To-day is Septuagesima* Sunday, in the ante-Vatican II roman calendar. The weeks of Epiphany are over. In mass, the Gloria† is not sung. Alleuia†, also awaits the Easter Vigil. Now, we have a movable calendar, in this regard, and the mass readings for the extra Sundays of Epiphany are used for the supplementary masses, after Pentecost, before Advent. This gets complicated, a bit. The readings for the 24th Sunday after Pentecost are always the last before Advent. The 22nd Sunday is always read. If there is less than 24, the 24th is read on the 23rd Sunday and those for the 23rd are read on the Saturday, prior. Now, when there are extra Sundays, the readings for the last Sundays of Epiphany are read, in reverse order, from the last Sunday of Pentecost, until the 23rd. The first supplemental mass has the readings of the 6th Sunday of Epiphany ... the fourth supplemental mass has the readings of the 3rd Sunday of Epiphany. A calendraic year has 52 full weeks and one or two days; so a year may have either 52 or 53 Sundays. Either the 1st of January, or Christmas can fall on Sunday. I am not certain, whether, a year can repeat the same set of Sunday readings; I would think not. The three year vernacular cycle avoids this by having an, interrupted, Ordinary Time, in place of epiphanical, pentecostal time, and three Sundays of pre-Lent.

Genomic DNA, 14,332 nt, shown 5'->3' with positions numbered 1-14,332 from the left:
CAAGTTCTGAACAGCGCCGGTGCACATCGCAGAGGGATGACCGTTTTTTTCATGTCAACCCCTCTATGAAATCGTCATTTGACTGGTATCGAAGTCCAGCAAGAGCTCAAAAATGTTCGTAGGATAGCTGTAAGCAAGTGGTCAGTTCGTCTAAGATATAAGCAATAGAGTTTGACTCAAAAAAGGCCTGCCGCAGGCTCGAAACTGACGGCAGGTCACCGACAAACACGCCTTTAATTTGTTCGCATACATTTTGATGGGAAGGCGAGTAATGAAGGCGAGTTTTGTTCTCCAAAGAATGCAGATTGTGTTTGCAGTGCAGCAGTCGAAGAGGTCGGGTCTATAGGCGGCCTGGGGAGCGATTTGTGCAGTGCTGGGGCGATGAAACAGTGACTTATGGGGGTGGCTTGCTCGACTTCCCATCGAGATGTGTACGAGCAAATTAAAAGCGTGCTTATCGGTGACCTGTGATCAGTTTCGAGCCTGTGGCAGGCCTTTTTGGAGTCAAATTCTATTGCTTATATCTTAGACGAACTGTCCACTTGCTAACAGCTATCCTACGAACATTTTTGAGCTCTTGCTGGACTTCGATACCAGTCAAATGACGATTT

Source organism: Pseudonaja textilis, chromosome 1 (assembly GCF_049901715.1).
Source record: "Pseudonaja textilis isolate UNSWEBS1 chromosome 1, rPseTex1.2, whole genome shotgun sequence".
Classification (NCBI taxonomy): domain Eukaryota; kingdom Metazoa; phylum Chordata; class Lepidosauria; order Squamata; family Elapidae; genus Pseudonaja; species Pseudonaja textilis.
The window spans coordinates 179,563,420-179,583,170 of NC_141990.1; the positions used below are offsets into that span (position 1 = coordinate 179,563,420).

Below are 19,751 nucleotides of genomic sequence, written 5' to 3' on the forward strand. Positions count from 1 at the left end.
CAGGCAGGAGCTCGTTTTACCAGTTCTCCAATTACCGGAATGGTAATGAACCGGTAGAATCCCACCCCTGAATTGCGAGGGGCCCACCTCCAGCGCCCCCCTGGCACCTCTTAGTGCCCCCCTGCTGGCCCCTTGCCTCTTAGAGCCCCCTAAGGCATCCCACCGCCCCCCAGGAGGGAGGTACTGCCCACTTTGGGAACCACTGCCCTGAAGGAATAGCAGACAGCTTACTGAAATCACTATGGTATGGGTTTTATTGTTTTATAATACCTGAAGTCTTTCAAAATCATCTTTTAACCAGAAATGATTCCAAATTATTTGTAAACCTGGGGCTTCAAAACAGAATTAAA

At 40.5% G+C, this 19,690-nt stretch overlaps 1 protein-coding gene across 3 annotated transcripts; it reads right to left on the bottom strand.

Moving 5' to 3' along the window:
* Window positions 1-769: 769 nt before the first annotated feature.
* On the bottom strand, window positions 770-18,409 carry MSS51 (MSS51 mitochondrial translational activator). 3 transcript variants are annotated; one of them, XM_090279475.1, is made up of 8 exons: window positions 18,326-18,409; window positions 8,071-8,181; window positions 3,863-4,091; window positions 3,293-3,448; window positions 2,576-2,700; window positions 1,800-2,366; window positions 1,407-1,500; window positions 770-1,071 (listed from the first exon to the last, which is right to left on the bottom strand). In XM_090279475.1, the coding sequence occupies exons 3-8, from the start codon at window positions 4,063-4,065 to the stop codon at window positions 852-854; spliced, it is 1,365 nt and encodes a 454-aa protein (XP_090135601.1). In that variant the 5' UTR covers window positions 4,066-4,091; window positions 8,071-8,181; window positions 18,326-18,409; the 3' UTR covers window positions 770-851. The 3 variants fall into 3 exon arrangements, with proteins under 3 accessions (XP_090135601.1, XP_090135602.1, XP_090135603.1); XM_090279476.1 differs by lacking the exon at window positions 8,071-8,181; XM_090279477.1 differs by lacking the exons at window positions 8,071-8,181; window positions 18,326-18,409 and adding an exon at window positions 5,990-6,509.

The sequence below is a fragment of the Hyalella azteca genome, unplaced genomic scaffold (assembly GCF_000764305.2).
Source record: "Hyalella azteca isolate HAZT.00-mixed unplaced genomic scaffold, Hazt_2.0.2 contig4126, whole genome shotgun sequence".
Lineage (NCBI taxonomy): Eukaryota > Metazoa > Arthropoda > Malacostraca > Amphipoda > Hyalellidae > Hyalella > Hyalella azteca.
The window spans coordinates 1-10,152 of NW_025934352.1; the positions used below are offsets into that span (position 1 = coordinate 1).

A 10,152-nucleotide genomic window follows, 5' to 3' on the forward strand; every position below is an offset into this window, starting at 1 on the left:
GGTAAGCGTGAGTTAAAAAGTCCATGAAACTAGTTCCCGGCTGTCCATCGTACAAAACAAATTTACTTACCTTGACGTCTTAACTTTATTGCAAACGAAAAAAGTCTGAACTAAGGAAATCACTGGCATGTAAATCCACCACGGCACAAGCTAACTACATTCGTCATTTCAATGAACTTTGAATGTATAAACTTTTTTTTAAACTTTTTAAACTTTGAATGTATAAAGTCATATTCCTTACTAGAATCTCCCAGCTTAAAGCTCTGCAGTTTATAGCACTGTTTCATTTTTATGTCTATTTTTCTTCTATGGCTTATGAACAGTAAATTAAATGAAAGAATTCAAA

Now, all movable dates are fixed on the date of Resurrection Sunday, the Paschal feast. Quadragesima is a period of forty days used for fasting and preparation. The term was used at Nicæa (325). Quadragesima Sunday is the first Sunday of Lent. Quinquagesima is the Sunday prior to Lent. Sexagesima is two Sudays prior. Quinquagesima is fifty days, Sexagesima is approximately sixty days, Septuagesima is approximately seventy days before Easter, and in part is to remind us to the years of Babylonian exile, as Quadragesima the forty years in the desert, and the forty days Jesus was in the desert.
*Septuagesima is fun to say.
†Quómodo cantábimus cánticum Dómini in terra aliéna ?
How shall we sing the song of the Lord in a strange land? ― Ps. 136. 4 DRC
There had been an occasional celebration, where in, the day prior to Septuagesima, the choir would take an Alleluia banner through the church and deposit it to rest. Alleluia, dulce carmen was sung.